The board of directors of Launch New York, a nonprofit organization meant to boost startup companies throughout Upstate New York, expects to name an interim replacement for departing CEO John J. Seman within the next few weeks.
Seman is stepping down as president and CEO at the end of December after 15 months on the job. David J. Colligan, an attorney and member of Launch New York’s board, said that Seman’s contract was renewable each year and that it was not renewed for 2014.
“John’s done some good things in his tenure there. I would say his departure is more or less a mutual decision,” Colligan said in an interview.
Colligan said Launch New York, which has received $8 million in public and foundation funding, remains on track to host a large-scale business-plan competition next year.
Seman did not respond to requests for comment but said in an email to colleagues that he is proud of what the Launch New York team accomplished in getting the organization up and running.
“I remain a strong believer that uniting the abundant human capital resources and the outstanding academic heritage of Upstate New York will continue to evolve the region as a powerful innovation hub where startups flourish and significant new jobs are created,” Seman wrote.
Colligan praised Seman’s work in launching “a startup for startups” but said the board will conduct a search for a new president and CEO with a different set of management skills. An interim president and CEO will be hired soon to ensure organizational operations continue to run smoothly, Colligan said.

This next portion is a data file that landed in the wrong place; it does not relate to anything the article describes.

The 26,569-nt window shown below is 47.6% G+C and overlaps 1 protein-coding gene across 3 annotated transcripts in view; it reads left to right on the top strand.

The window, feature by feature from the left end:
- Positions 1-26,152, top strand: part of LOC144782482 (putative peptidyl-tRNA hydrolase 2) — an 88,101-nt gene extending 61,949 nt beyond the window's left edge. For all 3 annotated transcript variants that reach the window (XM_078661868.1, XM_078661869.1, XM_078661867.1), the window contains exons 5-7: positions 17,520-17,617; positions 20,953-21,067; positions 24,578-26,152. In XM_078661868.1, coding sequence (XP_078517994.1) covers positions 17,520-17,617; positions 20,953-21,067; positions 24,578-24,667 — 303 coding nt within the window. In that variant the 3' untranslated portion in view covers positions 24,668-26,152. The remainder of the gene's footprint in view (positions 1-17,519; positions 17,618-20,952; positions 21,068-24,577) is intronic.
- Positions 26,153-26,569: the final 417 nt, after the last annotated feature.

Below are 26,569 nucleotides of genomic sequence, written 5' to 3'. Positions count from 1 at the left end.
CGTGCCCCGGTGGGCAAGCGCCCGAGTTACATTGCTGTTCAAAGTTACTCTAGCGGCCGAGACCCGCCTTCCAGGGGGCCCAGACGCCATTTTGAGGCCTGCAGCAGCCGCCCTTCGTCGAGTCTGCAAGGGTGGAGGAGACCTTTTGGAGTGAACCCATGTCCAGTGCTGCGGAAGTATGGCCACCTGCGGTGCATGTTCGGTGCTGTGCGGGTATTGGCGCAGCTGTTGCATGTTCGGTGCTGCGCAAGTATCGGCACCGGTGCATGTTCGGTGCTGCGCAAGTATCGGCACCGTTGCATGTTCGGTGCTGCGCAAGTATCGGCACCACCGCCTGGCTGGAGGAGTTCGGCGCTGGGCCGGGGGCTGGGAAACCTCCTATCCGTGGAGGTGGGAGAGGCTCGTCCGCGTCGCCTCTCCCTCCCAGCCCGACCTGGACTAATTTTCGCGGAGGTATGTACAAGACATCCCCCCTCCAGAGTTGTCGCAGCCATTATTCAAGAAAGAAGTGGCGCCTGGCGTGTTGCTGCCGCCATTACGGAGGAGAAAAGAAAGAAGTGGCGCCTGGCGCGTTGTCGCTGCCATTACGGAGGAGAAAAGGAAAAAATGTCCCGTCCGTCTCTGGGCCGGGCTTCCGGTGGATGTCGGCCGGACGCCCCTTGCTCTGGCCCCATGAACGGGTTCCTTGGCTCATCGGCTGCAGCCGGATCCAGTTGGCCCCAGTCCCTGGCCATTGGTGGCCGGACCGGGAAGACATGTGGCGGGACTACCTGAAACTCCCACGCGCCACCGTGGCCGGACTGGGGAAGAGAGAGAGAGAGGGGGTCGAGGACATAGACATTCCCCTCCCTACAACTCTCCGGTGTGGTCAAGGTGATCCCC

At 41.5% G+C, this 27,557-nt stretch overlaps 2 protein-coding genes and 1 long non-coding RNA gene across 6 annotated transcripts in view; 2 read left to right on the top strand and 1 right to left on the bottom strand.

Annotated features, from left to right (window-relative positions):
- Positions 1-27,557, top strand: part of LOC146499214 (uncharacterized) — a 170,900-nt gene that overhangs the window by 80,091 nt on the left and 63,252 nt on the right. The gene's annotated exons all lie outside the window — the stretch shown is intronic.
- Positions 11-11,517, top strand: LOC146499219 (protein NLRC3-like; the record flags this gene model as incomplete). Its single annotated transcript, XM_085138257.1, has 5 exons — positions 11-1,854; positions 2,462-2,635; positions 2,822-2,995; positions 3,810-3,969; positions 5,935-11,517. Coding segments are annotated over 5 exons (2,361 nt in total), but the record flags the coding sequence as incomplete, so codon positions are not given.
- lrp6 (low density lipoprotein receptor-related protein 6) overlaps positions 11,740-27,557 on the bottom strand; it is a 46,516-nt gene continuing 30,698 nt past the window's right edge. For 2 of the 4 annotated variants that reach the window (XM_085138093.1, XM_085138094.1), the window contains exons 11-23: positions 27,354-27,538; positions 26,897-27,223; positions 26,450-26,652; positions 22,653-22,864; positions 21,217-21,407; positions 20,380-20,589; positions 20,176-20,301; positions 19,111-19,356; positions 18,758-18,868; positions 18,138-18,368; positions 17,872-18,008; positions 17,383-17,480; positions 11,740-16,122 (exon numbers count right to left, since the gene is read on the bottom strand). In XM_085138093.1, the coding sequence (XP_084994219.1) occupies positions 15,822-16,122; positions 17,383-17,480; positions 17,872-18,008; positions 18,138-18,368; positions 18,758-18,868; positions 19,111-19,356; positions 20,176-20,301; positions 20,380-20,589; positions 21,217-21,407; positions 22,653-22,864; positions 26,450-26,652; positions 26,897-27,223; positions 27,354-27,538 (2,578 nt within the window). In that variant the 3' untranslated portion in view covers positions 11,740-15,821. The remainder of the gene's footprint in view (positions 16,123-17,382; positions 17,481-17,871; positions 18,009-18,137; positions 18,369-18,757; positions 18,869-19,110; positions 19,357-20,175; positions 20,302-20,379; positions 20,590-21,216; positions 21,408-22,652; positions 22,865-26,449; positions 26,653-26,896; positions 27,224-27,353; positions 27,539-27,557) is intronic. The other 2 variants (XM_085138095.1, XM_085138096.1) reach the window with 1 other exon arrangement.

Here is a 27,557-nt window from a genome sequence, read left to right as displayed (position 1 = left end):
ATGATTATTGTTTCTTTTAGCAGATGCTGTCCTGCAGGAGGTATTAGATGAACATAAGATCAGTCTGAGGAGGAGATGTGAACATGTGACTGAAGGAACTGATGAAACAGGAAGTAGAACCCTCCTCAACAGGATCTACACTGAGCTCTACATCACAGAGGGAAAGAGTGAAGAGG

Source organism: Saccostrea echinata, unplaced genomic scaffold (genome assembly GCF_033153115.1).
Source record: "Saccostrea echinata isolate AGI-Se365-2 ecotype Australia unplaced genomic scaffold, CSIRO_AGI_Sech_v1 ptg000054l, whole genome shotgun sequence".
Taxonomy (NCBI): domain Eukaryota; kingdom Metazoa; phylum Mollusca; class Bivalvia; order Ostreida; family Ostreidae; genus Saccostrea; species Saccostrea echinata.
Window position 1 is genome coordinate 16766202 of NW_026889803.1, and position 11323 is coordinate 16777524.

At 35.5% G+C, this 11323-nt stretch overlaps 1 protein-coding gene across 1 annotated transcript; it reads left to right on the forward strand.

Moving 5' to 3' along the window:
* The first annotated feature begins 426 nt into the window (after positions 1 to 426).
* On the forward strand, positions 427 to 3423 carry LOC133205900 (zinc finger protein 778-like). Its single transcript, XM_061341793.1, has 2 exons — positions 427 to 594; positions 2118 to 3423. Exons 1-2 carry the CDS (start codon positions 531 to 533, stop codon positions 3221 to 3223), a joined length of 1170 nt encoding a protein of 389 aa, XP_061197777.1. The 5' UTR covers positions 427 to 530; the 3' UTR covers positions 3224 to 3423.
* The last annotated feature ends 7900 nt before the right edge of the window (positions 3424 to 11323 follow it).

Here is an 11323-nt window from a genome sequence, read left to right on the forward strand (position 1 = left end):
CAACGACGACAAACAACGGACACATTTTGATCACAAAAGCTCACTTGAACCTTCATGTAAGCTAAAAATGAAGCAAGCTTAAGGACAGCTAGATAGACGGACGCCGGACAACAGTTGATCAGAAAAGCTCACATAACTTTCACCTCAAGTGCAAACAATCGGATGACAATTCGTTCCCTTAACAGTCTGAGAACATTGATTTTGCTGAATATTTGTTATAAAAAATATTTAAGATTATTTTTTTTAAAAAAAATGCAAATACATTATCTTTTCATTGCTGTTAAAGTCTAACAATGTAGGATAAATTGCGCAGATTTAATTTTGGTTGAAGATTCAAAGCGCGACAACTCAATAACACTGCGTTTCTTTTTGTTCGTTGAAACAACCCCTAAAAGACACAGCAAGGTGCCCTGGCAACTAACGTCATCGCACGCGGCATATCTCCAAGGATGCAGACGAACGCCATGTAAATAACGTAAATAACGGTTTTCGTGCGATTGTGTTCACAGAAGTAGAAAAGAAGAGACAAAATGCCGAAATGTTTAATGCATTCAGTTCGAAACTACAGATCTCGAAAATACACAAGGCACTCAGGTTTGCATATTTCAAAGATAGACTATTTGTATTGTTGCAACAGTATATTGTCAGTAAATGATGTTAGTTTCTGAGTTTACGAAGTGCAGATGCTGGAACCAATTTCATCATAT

None of the $8 million has been paid out to startup companies, Colligan confirmed.
Launch New York was founded last year with $600,000 from the federal government – contributed through the Western New York Regional Economic Development Council – $638,000 from the John R. Oishei Foundation and $350,000 from the Margaret L. Wendt Foundation to support entrepreneurial efforts in 27 upstate counties. It was modeled after Ohio’s Jumpstart program and headquartered in Buffalo.
The organization also has received an additional $675,000 in federal aid, $250,000 from National Grid and $93,000 from the Western New York regional Economic Development Council, Colligan said, and has set up four “entrepreneurs-in-residence” across Upstate.
In May, the Western New York Power Proceeds Allocation Board awarded Launch New York $5.4 million, the bulk of which will be used to fund next year’s business-plan competition.
The contest, previously known as Build It Buffalo, is being rebranded. It promises a $1 million grand prize while requiring the top winners to stay in New York for at least one year.